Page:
Extremists gaining ground Pakistan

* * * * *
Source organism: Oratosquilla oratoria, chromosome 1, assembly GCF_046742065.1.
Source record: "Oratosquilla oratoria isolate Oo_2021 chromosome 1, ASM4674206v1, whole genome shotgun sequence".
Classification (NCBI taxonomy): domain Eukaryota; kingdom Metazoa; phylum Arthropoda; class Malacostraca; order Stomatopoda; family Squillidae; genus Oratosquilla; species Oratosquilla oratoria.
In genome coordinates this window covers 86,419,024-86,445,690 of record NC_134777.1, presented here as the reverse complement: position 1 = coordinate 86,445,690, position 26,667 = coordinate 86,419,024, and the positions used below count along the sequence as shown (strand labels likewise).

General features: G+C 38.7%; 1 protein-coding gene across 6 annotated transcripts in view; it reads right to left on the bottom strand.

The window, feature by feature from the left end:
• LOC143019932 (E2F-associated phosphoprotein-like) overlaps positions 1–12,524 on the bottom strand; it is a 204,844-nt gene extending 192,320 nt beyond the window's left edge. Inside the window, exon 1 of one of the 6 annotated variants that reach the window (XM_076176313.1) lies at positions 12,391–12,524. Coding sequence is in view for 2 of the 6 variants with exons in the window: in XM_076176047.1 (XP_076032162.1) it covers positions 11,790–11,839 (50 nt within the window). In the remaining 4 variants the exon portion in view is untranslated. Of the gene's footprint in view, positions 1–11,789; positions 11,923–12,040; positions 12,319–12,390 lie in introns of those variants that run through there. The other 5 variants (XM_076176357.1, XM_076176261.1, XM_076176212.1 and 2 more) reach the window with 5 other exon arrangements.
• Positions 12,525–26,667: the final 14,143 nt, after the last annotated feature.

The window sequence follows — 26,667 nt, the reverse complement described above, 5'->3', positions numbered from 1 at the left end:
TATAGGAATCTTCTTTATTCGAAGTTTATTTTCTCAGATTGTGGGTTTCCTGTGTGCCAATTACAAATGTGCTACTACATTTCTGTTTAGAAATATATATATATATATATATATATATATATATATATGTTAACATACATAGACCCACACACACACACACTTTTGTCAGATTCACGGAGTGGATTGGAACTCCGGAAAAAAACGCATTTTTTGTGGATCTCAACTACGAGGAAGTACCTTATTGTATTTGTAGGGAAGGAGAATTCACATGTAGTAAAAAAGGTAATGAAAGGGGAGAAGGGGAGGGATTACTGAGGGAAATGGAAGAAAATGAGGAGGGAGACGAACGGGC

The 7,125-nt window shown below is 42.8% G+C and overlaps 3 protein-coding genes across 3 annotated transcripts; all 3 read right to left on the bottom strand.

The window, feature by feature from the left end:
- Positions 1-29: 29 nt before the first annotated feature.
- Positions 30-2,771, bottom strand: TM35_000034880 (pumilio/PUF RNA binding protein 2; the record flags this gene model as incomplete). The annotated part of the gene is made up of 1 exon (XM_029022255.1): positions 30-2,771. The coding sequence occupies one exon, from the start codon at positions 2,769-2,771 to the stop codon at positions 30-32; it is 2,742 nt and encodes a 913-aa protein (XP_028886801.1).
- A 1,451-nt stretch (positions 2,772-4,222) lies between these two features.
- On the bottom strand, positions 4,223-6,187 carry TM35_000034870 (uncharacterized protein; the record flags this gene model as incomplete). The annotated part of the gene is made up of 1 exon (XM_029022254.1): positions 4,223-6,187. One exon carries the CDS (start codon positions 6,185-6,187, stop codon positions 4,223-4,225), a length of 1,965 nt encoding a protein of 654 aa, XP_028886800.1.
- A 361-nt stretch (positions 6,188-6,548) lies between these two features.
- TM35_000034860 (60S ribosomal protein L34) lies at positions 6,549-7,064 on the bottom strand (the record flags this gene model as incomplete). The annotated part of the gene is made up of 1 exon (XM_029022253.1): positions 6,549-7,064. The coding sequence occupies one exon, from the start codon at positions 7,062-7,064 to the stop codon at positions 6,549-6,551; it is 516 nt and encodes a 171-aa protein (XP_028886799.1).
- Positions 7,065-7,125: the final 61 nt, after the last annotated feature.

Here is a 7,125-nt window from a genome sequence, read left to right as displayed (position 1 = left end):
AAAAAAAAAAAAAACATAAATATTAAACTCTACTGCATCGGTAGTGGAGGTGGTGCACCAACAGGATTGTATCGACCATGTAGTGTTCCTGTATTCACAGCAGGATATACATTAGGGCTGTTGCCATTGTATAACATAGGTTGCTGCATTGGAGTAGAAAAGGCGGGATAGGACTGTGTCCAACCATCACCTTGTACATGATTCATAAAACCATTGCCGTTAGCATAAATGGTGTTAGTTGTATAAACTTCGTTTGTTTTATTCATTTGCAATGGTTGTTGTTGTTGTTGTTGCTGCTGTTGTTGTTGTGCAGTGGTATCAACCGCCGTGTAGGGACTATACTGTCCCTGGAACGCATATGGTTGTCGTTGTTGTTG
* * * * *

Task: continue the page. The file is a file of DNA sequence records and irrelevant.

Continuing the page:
SWAT, Pakistan – Muslim extremists are expanding their control of northern Pakistan, challenging the U.S.-backed government of President Gen. Pervez Musharraf and adding to the lands where terrorists allied with Osama bin Laden find refuge.Once restricted to pockets in the mountains along the Afghanistan border, radical mullahs and their followers now wield power in vast areas of northwest Pakistan. They have moved in the past few months beyond the tribal regions and into northern Pakistan cities and the Swat Valley.The increased influence of the Islamic radicals was highlighted this week by intense fighting between local gunmen and government troops. The government said about 180 people have been killed, mostly militants, in violence including bombings, abductions and shootouts.”I can tell you there is money coming from al-Qaida and if al-Qaida did not lead these things we couldn’t fight,” said Abdul Samad, a stocky militant from Afghanistan’s eastern Nangarhar province who serves as a liaison between Taliban groups on both sides of the border. Even during the fighting, radicals have made themselves available to speak with visiting journalists.The growing instability in northwest Pakistan has shaken Musharraf’s authority at a time when he’s also being upstaged by the return of former Prime Minister Benazir Bhutto – a jubiliant homecoming shattered by a terrorist bombing that killed more than 140 people.Taliban and al-Qaida were pushed back after the U.S. and its Afghan allies toppled the Taliban regime in Afghanistan in late 2001. Today, residents say Arabs, Uzbeks and Tajiks have rejoined the ranks of the local radicals, mostly Pashtuns, the same ethnic group as the Taliban across the border in Afghanistan.”The Pakistanis, and by extension the United States, have almost no control of events” in the northern, ethnically Pashtun regions, said Milt Bearden, a former CIA station chief in Pakistan.”I don’t think anyone in Washington really gets it,” he said. “Losing Swat is shocking.”Pro-Taliban cleric Maulana Fazlullah has set up a virtual mini-state in Swat, a province of 4,000 square miles. He uses an FM radio station to help spread fundamentalist Islam in an area once known to tourists as the “Switzerland of Asia” for its stunning, snow-covered mountains.Militias following Fazlullah’s teachings, identified by their shoulder-length hair and camouflage vests over traditional shalwar kameez clothing, have bombed girls schools and blown up video and CD shops. They drilled holes into the face of a 20-foot- tall stone Buddha, obliterating the features of the 1,300-year-old sculpture.Sher Mohammed, a lawyer in Swat and a human rights activist, said the enforcers – including Afghans and Arabs – “are roaming freely, checking barber shops in the small villages.””They come out at midnight. They are not local people,” he said.Samad, the militant organizer, says he traveled in recent weeks to North Waziristan and recruited scores of militants to reinforce Fazlullah’s followers in Swat Valley.”It’s not just in Swat or in Waziristan or in Bajaur. We are getting stronger everywhere in the area,” he said. Recent suicide bombings are direct evidence of al-Qaida’s influx, he said.Fazlullah, who draws tens of thousands to his rallies, has launched a broad campaign against Western influence. He uses his outlawed FM radio station to preach jihad against America and Musharraf and teach his strict interpretation of Islam.Fazlullah has called for a ban on polio vaccinations because he said it was a ploy by the West to sterilize Muslim babies. He demands women wear the all-encompassing burqa and frowns on barbers who give haircuts in styles deemed un-Islamic.This month, Pakistani authorities sent about 2,500 extra police and troops into Swat district to challenge Fazlullah’s followers. A group of tribal elders and clerics has been holding talks with Fazlullah’s aides about ending the bloodshed.Still, many Pakistanis fear the government has waited too long to confront militant clerics like Fazlullah.”For three years no one did anything. Two years ago you could have arrested Fazlullah with two police constables. Today you need a division,” Mohammed said.A police official, who asked for anonymity fearing reprisals from militants and from his superiors, said sympathizers within the government, police and intelligence service have allowed Fazlullah to gain stature in the region.A confidential memo circulated to Pakistan’s National Security Council in July and made public soon afterward warned that radicals from the border region were exerting wide influence.It spoke of a “nexus” between radical clerics behind the bloody siege of the Red Mosque in Islamabad, which resulted in more than 100 deaths, and the clerics in northwest Pakistan. Besides Fazlullah, those include Baitullah Mehsud, who allegedly threatened to meet Bhutto’s return to Pakistan with suicide attacks.”When I was following the Red Mosque, one thing was very clear – that they had strong sympathizers within the establishment and within the military,” said Hasan Askari Rizvi, a leading independent Pakistani defense analyst. Rizvi said Pakistan’s powerful armed forces remain ambivalent about religious extremists, whom the military supported during the Afghan war with the Soviets in the 1980s.Pakistan’s military has often used extremists as proxies in the violent secessionist battle against India for control of Kashmir, he said.”The government is perturbed because of their activities in Pakistan,” he said, but doesn’t object when they fight Western-backed leaders in Afghanistan or Indian troops in Kashmir.
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